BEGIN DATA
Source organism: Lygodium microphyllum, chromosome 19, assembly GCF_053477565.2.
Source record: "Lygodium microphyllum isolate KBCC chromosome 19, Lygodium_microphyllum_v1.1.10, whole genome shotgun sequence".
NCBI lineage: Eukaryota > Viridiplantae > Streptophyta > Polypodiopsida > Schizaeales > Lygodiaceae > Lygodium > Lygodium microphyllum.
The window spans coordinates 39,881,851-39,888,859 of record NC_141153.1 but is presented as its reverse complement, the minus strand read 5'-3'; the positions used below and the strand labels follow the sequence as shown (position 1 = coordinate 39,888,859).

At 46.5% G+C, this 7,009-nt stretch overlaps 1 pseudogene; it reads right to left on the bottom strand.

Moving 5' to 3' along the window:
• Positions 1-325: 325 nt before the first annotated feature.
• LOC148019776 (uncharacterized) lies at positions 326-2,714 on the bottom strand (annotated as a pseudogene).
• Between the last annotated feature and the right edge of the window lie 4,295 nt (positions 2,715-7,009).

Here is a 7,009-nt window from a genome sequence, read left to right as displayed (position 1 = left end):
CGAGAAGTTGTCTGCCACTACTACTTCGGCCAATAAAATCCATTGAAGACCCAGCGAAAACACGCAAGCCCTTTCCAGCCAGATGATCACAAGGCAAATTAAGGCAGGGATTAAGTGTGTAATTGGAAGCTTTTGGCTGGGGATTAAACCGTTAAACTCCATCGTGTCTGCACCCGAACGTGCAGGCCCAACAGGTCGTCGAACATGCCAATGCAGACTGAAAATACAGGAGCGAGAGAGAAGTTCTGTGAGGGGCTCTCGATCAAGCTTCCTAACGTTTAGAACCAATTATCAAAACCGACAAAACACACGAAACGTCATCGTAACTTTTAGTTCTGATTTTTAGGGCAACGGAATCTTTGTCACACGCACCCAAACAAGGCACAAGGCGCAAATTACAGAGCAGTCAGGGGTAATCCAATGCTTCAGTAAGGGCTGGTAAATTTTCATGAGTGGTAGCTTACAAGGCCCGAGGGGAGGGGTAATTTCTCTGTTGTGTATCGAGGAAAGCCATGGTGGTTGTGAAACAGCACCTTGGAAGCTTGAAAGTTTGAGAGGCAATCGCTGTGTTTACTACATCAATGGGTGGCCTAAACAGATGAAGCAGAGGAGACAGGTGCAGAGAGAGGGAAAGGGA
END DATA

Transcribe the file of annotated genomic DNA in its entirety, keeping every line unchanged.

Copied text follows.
Source organism: Lygodium microphyllum, chromosome 19, assembly GCF_053477565.2.
Source record: "Lygodium microphyllum isolate KBCC chromosome 19, Lygodium_microphyllum_v1.1.10, whole genome shotgun sequence".
NCBI lineage: Eukaryota > Viridiplantae > Streptophyta > Polypodiopsida > Schizaeales > Lygodiaceae > Lygodium > Lygodium microphyllum.
The window spans coordinates 39,881,851-39,888,859 of record NC_141153.1 but is presented as its reverse complement, the minus strand read 5'-3'; the positions used below and the strand labels follow the sequence as shown (position 1 = coordinate 39,888,859).

At 46.5% G+C, this 7,009-nt stretch overlaps 1 pseudogene; it reads right to left on the bottom strand.

Moving 5' to 3' along the window:
• Positions 1-325: 325 nt before the first annotated feature.
• LOC148019776 (uncharacterized) lies at positions 326-2,714 on the bottom strand (annotated as a pseudogene).
• Between the last annotated feature and the right edge of the window lie 4,295 nt (positions 2,715-7,009).

Here is a 7,009-nt window from a genome sequence, read left to right as displayed (position 1 = left end):
CGAGAAGTTGTCTGCCACTACTACTTCGGCCAATAAAATCCATTGAAGACCCAGCGAAAACACGCAAGCCCTTTCCAGCCAGATGATCACAAGGCAAATTAAGGCAGGGATTAAGTGTGTAATTGGAAGCTTTTGGCTGGGGATTAAACCGTTAAACTCCATCGTGTCTGCACCCGAACGTGCAGGCCCAACAGGTCGTCGAACATGCCAATGCAGACTGAAAATACAGGAGCGAGAGAGAAGTTCTGTGAGGGGCTCTCGATCAAGCTTCCTAACGTTTAGAACCAATTATCAAAACCGACAAAACACACGAAACGTCATCGTAACTTTTAGTTCTGATTTTTAGGGCAACGGAATCTTTGTCACACGCACCCAAACAAGGCACAAGGCGCAAATTACAGAGCAGTCAGGGGTAATCCAATGCTTCAGTAAGGGCTGGTAAATTTTCATGAGTGGTAGCTTACAAGGCCCGAGGGGAGGGGTAATTTCTCTGTTGTGTATCGAGGAAAGCCATGGTGGTTGTGAAACAGCACCTTGGAAGCTTGAAAGTTTGAGAGGCAATCGCTGTGTTTACTACATCAATGGGTGGCCTAAACAGATGAAGCAGAGGAGACAGGTGCAGAGAGAGGGAAAGGGA